Rubio Praises U.N., World Bank, IMF for Not Asserting ‘Narrow American Interests’

By Michael W. Chapman | April 25, 2012 | 5:51pm EDT

Senate Foreign Relations Committee member Sen. Marco Rubio, R-Fla., left, jokes with Sen. Joseph Lieberman, I-Conn., before Rubio spoke about foreign policy at the Brookings Institution, in Washington, Wednesday, April 25, 2012. (AP Photo/Jacquelyn Martin)

( – Sen. Marco Rubio (R-Fla.), who was elected to his first term with help from the Tea Party in 2010 and who is sometimes cited as a potential GOP vice presidential pick, lauded the United Nations, the World Bank, and the International Monetary Fund (IMF) for following their respective visions instead of asserting “narrow American interests” in a speech today on U.S. foreign policy.

In remarks at the liberal Brookings Institution in Washington, D.C., Rubio sketched the advances made globally since the end of World War II as a result of America’s leadership.

That vision and will helped other nation's attain liberty, kept trade routes open, supported “the expansion of free market capitalism that accelerated the growth of the global economy,” he said, “and we did it without coveting other countries’ territories or seizing their assets or robbing them of their opportunities.”

“The purpose of the institutions we established, from the United Nations to the World Bank and the IMF was to spread peace and prosperity, not to assert narrow American interests,” said Sen. Rubio.

Other nations followed America’s lead after WWII because they saw it as the most efficient way to achieve the goals they wanted as well, in terms of individual liberty and economic growth, said the senator.

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Over the years, many leading conservatives have challenged the necessity or usefulness of the United Nations, including Sen. Robert Taft (R-Ohio), “Mr. Republican,” who served in the Senate from 1939 to 1953; Sen. Barry Goldwater (R-Ariz.), who died in 1998; Sen. Jesse Helms (1973-2003), who died in 2008; and even William F. Buckley Jr. (1925-2008), the founder of the conservative magazine National Review.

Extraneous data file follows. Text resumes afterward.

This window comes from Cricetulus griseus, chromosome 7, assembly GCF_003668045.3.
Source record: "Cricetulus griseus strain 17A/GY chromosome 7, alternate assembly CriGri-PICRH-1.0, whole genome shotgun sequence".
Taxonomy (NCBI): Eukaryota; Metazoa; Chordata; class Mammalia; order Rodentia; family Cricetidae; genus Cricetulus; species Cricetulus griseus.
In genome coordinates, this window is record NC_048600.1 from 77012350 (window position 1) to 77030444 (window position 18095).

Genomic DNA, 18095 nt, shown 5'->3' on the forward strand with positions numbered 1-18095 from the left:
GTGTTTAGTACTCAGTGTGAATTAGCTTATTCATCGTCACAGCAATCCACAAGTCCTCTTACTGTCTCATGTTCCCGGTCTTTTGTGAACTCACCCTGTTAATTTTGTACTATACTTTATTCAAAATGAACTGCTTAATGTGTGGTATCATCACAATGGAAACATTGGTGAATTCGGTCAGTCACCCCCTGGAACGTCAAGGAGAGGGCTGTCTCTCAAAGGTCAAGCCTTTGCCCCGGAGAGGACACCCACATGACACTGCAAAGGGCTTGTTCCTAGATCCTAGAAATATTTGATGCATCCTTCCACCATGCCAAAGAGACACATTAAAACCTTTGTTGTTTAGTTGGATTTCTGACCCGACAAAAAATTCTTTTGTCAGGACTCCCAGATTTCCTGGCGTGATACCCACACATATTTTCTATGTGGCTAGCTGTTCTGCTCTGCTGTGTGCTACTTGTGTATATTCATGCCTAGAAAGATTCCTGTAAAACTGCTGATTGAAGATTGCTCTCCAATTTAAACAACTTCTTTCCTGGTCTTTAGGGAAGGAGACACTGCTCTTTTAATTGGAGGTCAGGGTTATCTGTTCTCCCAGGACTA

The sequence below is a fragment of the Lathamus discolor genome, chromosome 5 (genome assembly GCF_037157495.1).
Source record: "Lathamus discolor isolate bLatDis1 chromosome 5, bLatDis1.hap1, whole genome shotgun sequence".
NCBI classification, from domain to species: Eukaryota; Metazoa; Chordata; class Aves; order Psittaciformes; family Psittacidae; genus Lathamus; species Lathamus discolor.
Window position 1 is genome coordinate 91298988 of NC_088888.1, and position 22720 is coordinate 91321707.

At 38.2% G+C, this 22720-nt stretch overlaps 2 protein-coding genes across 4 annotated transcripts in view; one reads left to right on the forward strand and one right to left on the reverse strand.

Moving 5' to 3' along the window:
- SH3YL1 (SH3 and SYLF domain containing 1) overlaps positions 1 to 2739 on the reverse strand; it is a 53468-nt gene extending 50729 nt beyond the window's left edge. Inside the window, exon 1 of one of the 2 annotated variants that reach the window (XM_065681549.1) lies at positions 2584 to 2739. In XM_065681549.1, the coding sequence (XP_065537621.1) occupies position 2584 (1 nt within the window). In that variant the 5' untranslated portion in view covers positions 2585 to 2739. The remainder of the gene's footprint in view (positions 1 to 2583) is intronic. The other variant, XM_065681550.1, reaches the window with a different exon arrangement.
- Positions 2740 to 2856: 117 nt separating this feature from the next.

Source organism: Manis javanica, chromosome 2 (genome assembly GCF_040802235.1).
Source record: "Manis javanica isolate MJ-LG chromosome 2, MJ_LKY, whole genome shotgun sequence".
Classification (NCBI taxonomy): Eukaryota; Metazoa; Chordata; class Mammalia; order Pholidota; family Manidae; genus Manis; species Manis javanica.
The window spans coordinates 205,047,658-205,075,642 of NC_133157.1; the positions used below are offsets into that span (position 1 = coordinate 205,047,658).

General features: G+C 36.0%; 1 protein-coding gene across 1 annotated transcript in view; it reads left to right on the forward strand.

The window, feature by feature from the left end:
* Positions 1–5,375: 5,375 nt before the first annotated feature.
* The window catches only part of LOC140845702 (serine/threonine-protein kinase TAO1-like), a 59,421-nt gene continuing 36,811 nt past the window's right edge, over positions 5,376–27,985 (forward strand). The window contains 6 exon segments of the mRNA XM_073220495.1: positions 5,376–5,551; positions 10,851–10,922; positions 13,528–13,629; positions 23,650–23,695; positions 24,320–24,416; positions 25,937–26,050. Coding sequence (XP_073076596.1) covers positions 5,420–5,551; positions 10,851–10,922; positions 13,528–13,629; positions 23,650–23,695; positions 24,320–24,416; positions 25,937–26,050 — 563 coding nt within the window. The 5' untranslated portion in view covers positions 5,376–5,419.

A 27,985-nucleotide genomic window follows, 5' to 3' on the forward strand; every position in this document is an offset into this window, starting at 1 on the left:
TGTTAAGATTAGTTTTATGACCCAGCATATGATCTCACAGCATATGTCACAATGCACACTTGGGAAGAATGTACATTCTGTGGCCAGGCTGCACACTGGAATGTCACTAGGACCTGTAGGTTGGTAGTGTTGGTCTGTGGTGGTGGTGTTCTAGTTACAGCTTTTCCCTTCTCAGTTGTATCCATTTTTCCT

As for America’s role in global policy today, Sen. Rubio said the country must still lead--and perhaps intervene in places such as Syria, and Iran--because no other nation is yet prepared to take on that leadership role.

“Is now finally the time for us to mind our own business?” said Rubio.  “Is now the time for us to allow others to lead? Is now the time for us to play the role of equal partner?”

“Who will lead, if we do not?” he said.

Prior to Rubio’s remarks, Brookings Institution President Strobe Talbott, the deputy secretary of state in the Clinton administration, said of the Florida senator, “He has already established himself as a vigorous advocate of intense and widespread U.S. engagement in the world. He is an internationalist.”

Sen. Joe Lieberman (I-Conn.), who caucuses with the Democrats, introduced Rubio as “a rising star in the next generation of America’s foreign policy leaders.” Rubio praised Lieberman’s statesmanship, comparing it to that of FDR, Truman and JFK.

In his initial remarks, Sen. Rubio sought to separate himself from some conservatives in the Senate on foreign policy, saying that until recently the general view was that American conservatism “believed in a robust and muscular foreign policy,” citing Presidents George W. Bush, George H.W. Bush and Ronald Reagan.

Strobe Talbott, president of the Brookings Institution and former deputy secretary of state (1994-2001) in the Clinton administration. (AP Photo)

“But when I arrived in the Senate last year, I found that some of the traditional sides in the foreign policy debate had shifted,” said Rubio.  “On the one hand I found liberal Democrats and conservative Republicans working together to advocate our withdrawal from Afghanistan or staying out of Libya. On the other hand, I found myself partnering with Democrats … on a more forceful foreign policy.”

“So I recently joked, the other day, that today in the U.S. Senate, on foreign policy, the further you move to the right, the likelier you are to move to the left,” said Rubio.

Rubio is a member of the Senate Foreign Relations Committee and the Senate Intelligence Committee.

He did criticize the U.N. Security Council for sometimes failing to reach consensus and act swiftly. In those circumstances, said Rubio, the United States must take the lead and shape a global coalition to solve problems.

Sen. Rubio specifically cited a nuclear-equipped Iran, saying “we must be prepared to act, with or without” our global partners. “If all else fails, preventing a nuclear Iran, may tragically require a military solution,” he said.

Rubio also argued that  toppling Syria’s Assad regime “would be a blow to Iran’s ambitions” and apparently improve Israel’s security.

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